As long as the post office branch has enough money on hand to cash your money order, you can do so for free. You may want to call ahead if you have a large postal money order to cash.

Also, the Postal Service only cashes USPS-issued money orders.

Western Union

Western Union is one of the largest money transfer services that complete more than 32 transactions a second! If your money order was issued by Western Union, most Western Union agents will cash it but you might have to pay a cashing fee.

Like the Postal Service, it’s not a bad idea to call ahead if you have a large balance to cash as not every business keeps that much extra cash on hand.

You can quickly find your nearby Western Union agent on their website or even search the web for “Western Union agents near me.” In my town of 8,000 people, there are four different places that cash Western Union money orders.

Depending on how soon you need the cash, Western Union can also electronically send you the money to a local store, your bank account, or even a debit or credit card. But, this convenience can be more expensive for the sender.

MoneyGram

The other “household name” for money orders is MoneyGram. You should have no problem finding a MoneyGram agent in your local area too. In my local town, there were three MoneyGram agents compared to four Western Union agents. Being able to cash a MoneyGram money order isn’t a problem and their fees can sometimes be lower than the competition.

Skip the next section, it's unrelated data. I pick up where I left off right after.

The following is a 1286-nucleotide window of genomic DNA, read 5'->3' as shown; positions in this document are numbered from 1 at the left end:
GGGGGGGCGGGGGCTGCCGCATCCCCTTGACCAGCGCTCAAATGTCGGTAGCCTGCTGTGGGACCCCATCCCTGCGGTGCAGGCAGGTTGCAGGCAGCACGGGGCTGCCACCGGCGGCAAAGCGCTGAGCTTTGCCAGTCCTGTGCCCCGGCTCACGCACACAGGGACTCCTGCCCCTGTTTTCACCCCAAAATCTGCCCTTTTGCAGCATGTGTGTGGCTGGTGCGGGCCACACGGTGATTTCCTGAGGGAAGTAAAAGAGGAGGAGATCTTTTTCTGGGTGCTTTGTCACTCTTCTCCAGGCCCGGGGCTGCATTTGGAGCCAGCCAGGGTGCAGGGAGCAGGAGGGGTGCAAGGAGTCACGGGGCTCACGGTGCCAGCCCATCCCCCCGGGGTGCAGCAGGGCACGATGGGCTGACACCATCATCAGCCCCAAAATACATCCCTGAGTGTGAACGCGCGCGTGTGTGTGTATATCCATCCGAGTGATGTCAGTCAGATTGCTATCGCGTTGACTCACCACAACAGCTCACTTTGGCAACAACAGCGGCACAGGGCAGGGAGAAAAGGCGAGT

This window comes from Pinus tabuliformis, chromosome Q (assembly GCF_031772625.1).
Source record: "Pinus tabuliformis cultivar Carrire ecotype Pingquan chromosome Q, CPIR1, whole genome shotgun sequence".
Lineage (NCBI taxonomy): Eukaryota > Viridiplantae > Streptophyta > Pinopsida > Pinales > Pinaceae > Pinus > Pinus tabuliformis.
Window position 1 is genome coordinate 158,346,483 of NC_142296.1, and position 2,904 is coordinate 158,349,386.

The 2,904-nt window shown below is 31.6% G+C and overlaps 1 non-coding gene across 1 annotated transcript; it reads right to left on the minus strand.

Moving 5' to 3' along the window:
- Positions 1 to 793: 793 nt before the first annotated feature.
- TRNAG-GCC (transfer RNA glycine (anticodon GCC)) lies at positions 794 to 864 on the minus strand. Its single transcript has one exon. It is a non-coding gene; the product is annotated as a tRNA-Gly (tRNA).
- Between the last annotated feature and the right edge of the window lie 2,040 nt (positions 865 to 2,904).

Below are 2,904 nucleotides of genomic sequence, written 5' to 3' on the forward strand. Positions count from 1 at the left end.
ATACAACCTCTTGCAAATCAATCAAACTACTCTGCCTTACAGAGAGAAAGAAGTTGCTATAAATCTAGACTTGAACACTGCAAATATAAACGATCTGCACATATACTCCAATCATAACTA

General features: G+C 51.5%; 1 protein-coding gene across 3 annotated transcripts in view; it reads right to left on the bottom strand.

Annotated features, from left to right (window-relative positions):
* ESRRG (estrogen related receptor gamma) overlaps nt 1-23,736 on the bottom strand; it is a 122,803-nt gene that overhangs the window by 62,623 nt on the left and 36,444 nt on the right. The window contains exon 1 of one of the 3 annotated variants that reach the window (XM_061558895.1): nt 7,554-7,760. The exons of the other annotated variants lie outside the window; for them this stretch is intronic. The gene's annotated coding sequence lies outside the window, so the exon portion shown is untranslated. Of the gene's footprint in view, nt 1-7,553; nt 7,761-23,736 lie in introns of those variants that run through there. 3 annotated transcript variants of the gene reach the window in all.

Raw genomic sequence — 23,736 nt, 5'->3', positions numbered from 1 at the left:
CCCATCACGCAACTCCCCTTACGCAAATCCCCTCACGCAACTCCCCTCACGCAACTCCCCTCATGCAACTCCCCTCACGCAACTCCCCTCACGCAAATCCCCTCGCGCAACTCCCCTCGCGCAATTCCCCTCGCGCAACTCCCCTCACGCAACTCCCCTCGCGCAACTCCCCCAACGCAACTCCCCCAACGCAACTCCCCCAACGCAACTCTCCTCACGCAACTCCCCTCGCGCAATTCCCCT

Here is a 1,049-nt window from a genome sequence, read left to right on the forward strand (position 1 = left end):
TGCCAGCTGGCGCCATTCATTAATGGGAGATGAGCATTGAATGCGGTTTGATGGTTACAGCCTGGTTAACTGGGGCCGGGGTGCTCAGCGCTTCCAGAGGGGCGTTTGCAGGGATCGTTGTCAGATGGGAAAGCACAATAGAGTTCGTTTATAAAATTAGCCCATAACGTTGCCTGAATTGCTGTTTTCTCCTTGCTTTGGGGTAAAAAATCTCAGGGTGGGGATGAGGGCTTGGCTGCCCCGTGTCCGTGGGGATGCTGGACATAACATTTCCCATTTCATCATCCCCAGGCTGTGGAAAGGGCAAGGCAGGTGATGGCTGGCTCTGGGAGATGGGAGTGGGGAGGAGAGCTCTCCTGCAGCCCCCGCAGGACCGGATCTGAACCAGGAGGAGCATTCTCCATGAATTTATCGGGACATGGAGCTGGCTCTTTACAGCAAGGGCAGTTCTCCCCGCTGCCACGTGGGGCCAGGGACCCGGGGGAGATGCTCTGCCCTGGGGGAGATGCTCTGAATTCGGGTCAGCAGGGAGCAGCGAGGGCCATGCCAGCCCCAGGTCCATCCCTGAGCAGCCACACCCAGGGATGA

Although you don’t need to go to a MoneyGram agent to cash a MoneyGram money order it’s best to try these places first. You might be able to avoid money order cashing fees.

Walmart

Roughly 90% of Americans live within 15 minutes of a Walmart, so this can be another secure and convenient option. The only stipulation is that Walmart only cashes Walmart-issued money orders, similar to the US Postal Service.

You can expect to pay $3 to cash a money order with a balance up to $1,000.

Walmart money orders are issued through MoneyGram so you can visit a MoneyGram agent if visiting your local Walmart isn’t a convenient cashing option.

Grocery Stores

Your next best option for affordability and availability of funds is visiting your local grocery store. The cashing fees are usually lower than other cashing places. While grocery stores don’t have as much cash on hand as a bank, they usually have more than retail stores or pharmacies.

If your money order is issued by Western Union or MoneyGram, look for a grocery store partner online first. Not every grocery store cashes money orders, so taking a few seconds to find a participating location is a worth the effort.

Visit the grocery store customer service desk to cash your money order, not the cashier where you buy your groceries.

The following national grocery store chains don’t cash money orders:

  • Aldi
  • BJ’s Wholesale
  • Costco
  • CVS
  • Dollar General
  • Publix
  • Target
  • Trader Joe’s
  • Sam’s Club
  • Whole Foods
  • Walgreens

Like Walmart, some grocery stores only cash money orders issued by a sister location. This closed-loop system might be an inconvenience but it helps reduce the grocery store’s liability to money order fraud. And, you can enjoy lower cashing fees and higher money order balances as a reward.